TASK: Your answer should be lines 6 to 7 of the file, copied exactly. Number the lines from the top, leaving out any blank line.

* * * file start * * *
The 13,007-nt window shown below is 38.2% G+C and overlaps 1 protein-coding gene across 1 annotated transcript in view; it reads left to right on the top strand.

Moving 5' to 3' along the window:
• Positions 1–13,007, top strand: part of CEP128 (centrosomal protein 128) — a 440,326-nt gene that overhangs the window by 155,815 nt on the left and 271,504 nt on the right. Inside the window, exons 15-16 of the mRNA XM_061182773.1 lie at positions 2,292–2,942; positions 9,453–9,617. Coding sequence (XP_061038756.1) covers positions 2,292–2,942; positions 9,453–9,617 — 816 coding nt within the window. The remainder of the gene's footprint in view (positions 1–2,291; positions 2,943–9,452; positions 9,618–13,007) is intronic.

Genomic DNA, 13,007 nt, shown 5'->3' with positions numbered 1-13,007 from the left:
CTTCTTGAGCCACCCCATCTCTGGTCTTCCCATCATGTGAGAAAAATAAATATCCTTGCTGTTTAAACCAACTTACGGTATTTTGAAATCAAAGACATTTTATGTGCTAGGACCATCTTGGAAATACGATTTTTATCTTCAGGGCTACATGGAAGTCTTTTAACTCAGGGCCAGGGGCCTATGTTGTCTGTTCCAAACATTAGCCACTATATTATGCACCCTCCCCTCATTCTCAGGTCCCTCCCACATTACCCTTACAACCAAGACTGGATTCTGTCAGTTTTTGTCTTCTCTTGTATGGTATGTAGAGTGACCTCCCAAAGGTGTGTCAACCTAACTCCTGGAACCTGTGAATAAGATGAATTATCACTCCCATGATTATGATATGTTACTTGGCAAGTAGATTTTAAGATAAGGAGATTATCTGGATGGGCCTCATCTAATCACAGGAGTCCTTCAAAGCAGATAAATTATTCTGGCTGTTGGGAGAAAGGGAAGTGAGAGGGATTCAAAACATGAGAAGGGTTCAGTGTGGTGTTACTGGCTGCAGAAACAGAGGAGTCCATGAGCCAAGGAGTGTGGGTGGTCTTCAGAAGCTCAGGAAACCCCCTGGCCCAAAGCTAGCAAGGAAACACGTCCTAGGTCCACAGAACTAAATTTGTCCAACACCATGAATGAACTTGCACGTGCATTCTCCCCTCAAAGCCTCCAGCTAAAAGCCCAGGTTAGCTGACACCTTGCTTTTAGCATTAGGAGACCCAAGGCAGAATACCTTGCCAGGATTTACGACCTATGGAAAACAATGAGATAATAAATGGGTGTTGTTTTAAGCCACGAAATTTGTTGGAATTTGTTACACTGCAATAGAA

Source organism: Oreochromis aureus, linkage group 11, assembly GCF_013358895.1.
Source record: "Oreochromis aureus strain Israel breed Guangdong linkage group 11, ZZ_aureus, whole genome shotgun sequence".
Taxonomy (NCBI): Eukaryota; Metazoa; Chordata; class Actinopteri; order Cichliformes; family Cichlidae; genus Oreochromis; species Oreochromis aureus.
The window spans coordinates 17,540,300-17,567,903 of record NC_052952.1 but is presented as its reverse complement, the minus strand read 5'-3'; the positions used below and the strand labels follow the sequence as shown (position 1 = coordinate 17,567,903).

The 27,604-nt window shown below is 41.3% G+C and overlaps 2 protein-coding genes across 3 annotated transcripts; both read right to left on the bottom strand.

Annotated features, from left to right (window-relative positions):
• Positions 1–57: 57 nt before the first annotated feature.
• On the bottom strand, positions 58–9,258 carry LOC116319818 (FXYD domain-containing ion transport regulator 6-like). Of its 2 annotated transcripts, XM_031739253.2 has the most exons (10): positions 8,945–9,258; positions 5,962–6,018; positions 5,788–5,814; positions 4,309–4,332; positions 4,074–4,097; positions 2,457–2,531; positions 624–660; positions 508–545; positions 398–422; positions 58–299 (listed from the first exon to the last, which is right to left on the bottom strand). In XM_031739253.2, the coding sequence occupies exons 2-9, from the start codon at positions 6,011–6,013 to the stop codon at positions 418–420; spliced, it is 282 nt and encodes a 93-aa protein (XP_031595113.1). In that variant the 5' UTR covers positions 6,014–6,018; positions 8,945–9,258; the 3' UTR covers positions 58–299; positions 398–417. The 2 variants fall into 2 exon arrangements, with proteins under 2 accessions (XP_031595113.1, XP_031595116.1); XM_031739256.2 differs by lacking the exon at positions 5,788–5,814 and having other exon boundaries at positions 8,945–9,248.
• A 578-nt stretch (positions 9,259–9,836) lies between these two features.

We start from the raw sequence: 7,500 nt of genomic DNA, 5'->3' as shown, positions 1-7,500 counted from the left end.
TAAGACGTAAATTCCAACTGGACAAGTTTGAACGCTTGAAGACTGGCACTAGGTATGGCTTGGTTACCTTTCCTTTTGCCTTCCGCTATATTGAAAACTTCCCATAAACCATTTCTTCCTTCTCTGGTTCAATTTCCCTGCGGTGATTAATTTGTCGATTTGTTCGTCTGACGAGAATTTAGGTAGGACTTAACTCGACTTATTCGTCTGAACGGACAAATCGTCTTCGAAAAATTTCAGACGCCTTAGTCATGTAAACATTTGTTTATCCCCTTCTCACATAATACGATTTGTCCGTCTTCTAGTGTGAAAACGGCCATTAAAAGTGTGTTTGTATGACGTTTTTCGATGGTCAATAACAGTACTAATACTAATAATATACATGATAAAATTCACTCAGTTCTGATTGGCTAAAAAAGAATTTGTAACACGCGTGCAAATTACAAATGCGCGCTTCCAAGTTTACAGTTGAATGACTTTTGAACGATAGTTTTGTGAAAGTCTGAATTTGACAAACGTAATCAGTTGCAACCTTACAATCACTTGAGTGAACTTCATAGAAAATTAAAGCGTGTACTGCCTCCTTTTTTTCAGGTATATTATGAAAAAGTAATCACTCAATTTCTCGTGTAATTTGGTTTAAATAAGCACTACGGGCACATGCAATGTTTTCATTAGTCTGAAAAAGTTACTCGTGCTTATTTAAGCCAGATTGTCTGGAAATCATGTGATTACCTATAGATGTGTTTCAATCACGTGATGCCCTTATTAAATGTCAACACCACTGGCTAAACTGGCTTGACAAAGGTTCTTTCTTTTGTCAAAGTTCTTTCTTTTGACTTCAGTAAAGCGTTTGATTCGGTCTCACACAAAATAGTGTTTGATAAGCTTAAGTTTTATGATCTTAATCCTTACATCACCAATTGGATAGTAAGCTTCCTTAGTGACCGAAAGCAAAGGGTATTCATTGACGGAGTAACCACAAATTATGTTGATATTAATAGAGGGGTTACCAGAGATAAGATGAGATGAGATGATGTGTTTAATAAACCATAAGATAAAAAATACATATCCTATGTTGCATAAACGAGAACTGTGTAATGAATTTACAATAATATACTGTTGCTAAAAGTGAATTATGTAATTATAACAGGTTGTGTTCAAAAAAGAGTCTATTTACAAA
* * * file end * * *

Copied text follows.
Source organism: Oreochromis aureus, linkage group 11, assembly GCF_013358895.1.
Source record: "Oreochromis aureus strain Israel breed Guangdong linkage group 11, ZZ_aureus, whole genome shotgun sequence".